An autumn rose shimmers with sunlight and dew from behind a fence as I walk by the sea which is restlessly churning waves onto its shore. I clutch my scarf a little tighter around my neck as I realize that the summer breeze has turned into something not as pleasant, but somehow equally as energetic.
I recently took a research trip to the Bibliotheca Amploniana in Eufurt,Germany, the university library of Erfurt University, famous for being the university where Martin Luther attended in 1502. My mission was to observe a manuscript which was labeled in a library catalog as possibly being an English source. As I am currently working on British sources of music treatises from the 14th century, it was a great opportunity to consult this manuscript and see what it might reveal and I eagerly set to the task of examination. I found great pleasure in turning the pages of this old manuscript, which, according to the dates I found within it, was used for over a hundred years. The manuscript contained mostly astronomical works and charts of stellar and lunar locations throughout Europe; Rome, Paris, Alexandria, and even the little town of Erfurt, which I was quickly falling in love with. Number after number was recorded with the precise geographical location. Someone's, or multiple someone's, very precise work was quite impressive. And then, towards the end of these astronomical treatises was Johannes de Muris' Musica speculativa, a work which explains music through mathematical equations, followed by a mathematical treatise which was used for many centuries, Boethius' 6th century De institutione arithmetica. One of the questions for my PhD that I have been curious to be answered is how this type of compilation treatise would have been used. So, in this particular manuscript, I was delighted to find glosses - comments or additions made by later scribes - and underlinings and crossed out sections which revealed some interesting things.
One particular reader caught my attention as I traced his very distinct purple coloured underlining. I discovered the 'purple reader,' as I nick-named him, in Musica speculativa and began to wonder if he had underlined some of the other books which were compiled in this treatise. To my sheer joy, he had indeed followed through most of the works on astronomical and mathematical books throughout the manuscript. Then, I began to wonder exactly what types of passages he was underlining - were they important statements which were necessary to know for the discipline or were they facts which were important to highlight? The further I examined the reader's underlining habits, the more I realized that he was specifically underlining quotes that were placed within these treatises. It is not uncommon to find a music theorist quote a saying from Aristotle (especially in the 14th century), from a number of authoritative texts, or a Biblical passage and it was just such quotes which the 'purple reader' seemed to be interested in and nothing much else (at least in his underlining) because once the quotes were underlined, he seemed to leave the rest alone.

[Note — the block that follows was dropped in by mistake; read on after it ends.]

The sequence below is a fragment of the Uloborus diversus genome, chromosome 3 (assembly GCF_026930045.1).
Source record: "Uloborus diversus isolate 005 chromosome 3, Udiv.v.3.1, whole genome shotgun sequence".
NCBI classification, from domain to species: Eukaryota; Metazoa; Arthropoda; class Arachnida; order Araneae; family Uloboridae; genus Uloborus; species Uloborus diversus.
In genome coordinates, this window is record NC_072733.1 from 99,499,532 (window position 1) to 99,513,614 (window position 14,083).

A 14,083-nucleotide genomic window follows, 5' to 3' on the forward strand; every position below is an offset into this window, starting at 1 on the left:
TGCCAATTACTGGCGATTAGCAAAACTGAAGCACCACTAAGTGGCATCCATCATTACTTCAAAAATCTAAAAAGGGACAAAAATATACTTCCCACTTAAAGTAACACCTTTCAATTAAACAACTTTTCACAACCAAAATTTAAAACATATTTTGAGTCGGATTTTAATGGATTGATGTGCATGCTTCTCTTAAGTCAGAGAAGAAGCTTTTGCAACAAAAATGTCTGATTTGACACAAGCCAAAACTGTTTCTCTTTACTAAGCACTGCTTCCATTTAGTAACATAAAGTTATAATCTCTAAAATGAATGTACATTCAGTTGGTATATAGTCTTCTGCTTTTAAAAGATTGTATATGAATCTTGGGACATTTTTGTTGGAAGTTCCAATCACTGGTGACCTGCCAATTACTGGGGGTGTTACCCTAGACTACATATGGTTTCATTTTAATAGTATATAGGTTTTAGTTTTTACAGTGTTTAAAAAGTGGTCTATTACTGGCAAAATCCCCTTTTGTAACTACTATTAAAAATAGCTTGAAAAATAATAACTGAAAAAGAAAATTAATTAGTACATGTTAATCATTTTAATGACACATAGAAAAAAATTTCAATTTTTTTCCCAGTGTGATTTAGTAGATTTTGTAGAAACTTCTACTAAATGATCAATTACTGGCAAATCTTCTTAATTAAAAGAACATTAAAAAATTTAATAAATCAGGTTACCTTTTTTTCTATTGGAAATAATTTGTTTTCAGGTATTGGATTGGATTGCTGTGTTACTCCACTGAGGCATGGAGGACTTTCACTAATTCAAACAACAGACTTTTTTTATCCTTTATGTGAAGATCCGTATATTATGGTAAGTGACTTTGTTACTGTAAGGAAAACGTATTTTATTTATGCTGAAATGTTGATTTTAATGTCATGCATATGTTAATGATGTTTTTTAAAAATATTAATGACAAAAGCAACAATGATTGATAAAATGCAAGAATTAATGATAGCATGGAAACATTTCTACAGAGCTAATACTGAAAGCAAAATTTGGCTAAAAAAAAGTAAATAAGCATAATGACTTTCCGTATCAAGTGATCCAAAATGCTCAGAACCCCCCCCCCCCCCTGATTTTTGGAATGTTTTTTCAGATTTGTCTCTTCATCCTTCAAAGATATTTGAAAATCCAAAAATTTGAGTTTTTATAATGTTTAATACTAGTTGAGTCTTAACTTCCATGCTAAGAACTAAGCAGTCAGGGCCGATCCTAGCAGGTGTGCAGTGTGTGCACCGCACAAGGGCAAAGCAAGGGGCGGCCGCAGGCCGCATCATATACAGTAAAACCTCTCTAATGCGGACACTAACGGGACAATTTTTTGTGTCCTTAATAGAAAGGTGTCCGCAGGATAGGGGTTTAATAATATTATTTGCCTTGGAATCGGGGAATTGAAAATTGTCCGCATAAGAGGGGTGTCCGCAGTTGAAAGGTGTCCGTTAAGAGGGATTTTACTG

Why did he underline just the quotes? Often, only our imaginations can answer that question for those of us studying these works in the twenty-first century. Perhaps he was greatly impressed with them and wanted to emphasize them especially, like many of us do even today when we are impressed by someone's writing. Whatever the case, tracing the underlining pattern of this 14th/15th century scholar in the library which the manuscript has been sitting for centuries was a most inspiring and educational experience for me in trying to understand the intellectual traditions of medieval music theorists. I hope to return to Erfurt once more in the future to find more 'purple readers'.